We learn a little about Dr. Urbino's habits – he's a guy who likes routine. He rises early and does the same thing every day. He's a cosmopolitan man who has traveled to Europe and reads imported books from Paris and Barcelona. He sounds a little uptight and old-fashioned, but his methodical hard work has earned him a lot of prestige and respectability.
Dr. Urbino is "an expensive and exclusive doctor," and his clients tend to be concentrated in the District of the Viceroys, an upper-class residential area (1.24).
Dr. Urbino and Jeremiah de Saint-Amour met years ago when the latter showed up at a chess tournament that Dr. Urbino had organized. Dr. Urbino had been so impressed by Jeremiah's mad chess skills that he became his "unconditional protector, his guarantor in everything," and lent him the money to start his photography studio with no questions asked (1.26).
On this particular Sunday, Dr. Urbino's strict routine has been interrupted by two unusual events – the death of his friend, Jeremiah de Saint-Amour, and an anniversary luncheon to honor one of his favorite pupils.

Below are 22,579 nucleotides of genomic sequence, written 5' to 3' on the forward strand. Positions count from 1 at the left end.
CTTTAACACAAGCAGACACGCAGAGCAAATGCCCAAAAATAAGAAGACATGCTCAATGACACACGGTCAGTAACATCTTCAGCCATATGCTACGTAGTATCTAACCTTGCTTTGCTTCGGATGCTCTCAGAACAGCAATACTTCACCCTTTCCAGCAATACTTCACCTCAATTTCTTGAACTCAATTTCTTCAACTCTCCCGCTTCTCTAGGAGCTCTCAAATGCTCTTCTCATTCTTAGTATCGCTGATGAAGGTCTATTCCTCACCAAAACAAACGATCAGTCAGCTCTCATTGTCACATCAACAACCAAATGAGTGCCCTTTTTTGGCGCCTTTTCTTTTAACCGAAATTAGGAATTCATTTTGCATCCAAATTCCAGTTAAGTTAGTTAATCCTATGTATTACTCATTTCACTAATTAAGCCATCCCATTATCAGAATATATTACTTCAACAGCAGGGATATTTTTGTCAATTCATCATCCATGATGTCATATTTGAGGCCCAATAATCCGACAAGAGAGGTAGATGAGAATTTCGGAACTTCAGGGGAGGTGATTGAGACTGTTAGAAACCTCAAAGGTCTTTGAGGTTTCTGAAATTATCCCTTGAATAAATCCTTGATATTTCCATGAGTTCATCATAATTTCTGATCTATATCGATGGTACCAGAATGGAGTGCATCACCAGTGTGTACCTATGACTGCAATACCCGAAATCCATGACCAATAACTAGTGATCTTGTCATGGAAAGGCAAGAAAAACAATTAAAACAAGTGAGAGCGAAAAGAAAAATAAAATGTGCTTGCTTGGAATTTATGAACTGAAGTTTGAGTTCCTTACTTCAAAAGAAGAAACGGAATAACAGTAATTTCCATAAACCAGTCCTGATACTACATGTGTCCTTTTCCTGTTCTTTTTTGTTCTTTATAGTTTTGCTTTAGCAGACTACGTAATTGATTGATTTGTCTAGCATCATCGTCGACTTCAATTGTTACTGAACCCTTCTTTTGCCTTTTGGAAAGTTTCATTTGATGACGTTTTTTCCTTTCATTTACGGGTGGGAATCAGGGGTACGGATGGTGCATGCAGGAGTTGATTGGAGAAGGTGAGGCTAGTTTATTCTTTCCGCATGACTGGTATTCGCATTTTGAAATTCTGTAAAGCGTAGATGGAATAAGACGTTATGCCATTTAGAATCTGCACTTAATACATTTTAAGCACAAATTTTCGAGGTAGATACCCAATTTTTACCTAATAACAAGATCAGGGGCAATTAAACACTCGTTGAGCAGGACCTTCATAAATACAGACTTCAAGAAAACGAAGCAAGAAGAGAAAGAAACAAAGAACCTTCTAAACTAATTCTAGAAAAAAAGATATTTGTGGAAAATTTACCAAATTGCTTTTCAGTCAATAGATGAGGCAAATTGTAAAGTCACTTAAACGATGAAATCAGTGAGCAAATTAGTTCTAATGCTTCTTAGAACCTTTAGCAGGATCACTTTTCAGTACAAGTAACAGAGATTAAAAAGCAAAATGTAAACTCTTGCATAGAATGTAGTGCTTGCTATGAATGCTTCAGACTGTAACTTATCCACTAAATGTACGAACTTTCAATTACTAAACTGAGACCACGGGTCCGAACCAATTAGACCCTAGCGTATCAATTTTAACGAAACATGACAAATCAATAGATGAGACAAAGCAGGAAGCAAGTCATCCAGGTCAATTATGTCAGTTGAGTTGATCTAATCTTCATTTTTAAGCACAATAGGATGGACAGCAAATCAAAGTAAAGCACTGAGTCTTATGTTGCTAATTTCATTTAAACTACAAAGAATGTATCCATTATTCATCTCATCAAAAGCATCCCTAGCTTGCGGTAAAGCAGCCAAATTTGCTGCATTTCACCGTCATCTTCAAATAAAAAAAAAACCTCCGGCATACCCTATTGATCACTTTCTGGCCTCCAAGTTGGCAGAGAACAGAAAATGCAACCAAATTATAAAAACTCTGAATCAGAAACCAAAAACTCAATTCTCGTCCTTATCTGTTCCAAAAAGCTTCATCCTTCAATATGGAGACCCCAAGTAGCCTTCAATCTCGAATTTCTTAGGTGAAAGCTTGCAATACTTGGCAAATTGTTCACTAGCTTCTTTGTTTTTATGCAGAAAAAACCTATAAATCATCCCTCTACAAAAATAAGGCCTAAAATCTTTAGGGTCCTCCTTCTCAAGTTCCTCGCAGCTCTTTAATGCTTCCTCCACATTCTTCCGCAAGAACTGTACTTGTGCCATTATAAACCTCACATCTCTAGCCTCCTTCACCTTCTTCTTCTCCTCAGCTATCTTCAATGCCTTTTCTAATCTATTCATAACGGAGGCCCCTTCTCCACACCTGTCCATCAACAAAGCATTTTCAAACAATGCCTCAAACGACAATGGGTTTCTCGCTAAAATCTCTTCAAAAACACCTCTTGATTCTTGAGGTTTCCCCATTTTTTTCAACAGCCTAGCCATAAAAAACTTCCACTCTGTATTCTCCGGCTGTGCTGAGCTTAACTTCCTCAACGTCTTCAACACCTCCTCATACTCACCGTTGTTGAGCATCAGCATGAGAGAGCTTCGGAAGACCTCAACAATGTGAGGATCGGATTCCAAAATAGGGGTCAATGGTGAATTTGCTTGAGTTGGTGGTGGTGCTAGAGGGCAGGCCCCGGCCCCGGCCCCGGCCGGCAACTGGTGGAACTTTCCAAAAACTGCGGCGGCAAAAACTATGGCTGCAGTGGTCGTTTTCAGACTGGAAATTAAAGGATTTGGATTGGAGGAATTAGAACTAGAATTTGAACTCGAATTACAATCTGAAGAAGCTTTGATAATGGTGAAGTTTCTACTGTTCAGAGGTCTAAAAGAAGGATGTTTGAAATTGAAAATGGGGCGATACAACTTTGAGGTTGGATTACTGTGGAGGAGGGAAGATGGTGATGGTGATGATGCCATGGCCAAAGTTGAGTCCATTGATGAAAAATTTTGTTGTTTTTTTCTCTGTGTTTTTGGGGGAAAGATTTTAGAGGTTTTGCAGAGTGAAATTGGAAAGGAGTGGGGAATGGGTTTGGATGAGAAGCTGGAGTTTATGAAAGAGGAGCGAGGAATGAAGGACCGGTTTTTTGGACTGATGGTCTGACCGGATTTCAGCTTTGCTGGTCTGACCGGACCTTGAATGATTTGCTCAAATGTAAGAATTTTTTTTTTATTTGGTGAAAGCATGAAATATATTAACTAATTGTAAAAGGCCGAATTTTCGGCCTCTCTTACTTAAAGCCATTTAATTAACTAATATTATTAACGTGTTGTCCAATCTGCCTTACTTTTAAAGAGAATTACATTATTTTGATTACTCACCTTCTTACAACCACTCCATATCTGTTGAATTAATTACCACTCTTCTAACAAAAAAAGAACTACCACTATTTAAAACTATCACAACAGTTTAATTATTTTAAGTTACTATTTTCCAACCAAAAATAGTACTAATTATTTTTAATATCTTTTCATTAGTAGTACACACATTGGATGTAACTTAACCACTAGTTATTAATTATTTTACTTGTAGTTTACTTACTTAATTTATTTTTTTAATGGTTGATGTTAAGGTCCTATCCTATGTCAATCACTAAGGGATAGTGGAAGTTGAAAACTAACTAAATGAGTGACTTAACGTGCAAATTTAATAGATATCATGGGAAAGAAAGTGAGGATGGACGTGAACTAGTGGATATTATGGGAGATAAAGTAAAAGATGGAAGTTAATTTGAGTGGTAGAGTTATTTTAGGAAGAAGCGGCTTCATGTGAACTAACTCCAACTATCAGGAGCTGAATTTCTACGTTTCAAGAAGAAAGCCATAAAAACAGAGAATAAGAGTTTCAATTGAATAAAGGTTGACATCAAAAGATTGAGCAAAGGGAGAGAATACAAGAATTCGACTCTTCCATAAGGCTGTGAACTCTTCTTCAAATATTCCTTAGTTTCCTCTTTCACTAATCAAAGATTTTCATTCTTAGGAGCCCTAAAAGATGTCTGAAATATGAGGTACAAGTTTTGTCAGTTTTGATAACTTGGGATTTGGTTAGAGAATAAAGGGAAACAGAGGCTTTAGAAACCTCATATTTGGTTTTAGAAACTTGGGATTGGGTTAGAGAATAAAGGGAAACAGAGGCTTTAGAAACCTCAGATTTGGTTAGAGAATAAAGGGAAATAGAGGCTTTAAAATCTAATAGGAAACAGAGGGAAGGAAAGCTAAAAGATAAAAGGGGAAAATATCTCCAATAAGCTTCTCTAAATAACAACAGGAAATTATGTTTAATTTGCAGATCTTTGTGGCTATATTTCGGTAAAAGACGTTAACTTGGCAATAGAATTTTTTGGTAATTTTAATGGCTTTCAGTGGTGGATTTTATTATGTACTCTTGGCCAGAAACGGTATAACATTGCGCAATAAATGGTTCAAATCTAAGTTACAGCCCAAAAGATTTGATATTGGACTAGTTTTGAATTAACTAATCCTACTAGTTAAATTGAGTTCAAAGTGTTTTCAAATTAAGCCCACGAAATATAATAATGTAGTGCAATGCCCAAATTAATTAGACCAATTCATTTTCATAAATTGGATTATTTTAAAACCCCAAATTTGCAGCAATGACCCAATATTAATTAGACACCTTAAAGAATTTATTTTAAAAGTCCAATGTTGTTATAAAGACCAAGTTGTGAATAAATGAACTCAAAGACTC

Dr. Urbino "allow[s] himself to be carried along by curiosity" and orders his coachman to take him to a location specified in Jeremiah de Saint-Amour's letter.
The carriage takes Dr. Urbino to the crowded and chaotic old slave quarter, which is full of revelers celebrating Pentecost. Dr. Urbino's fancy, old-fashioned carriage sticks out like a sore thumb in the midst of the ramshackle buildings and smelly sewage.
They arrive at an unnumbered house, where Dr. Urbino meets a mysterious, middle-aged woman dressed in mourning.
The woman confirms what the letter has revealed to Dr. Urbino – that she and Jeremiah de Saint-Amour had met in Port-au-Prince, Haiti, and had carried on a secret love affair for decades.
Though the mysterious woman was often in Jeremiah's company, no one ever suspected that they were having an affair because his disability led people to assume he was unable to get it on. Boy, were they ever wrong.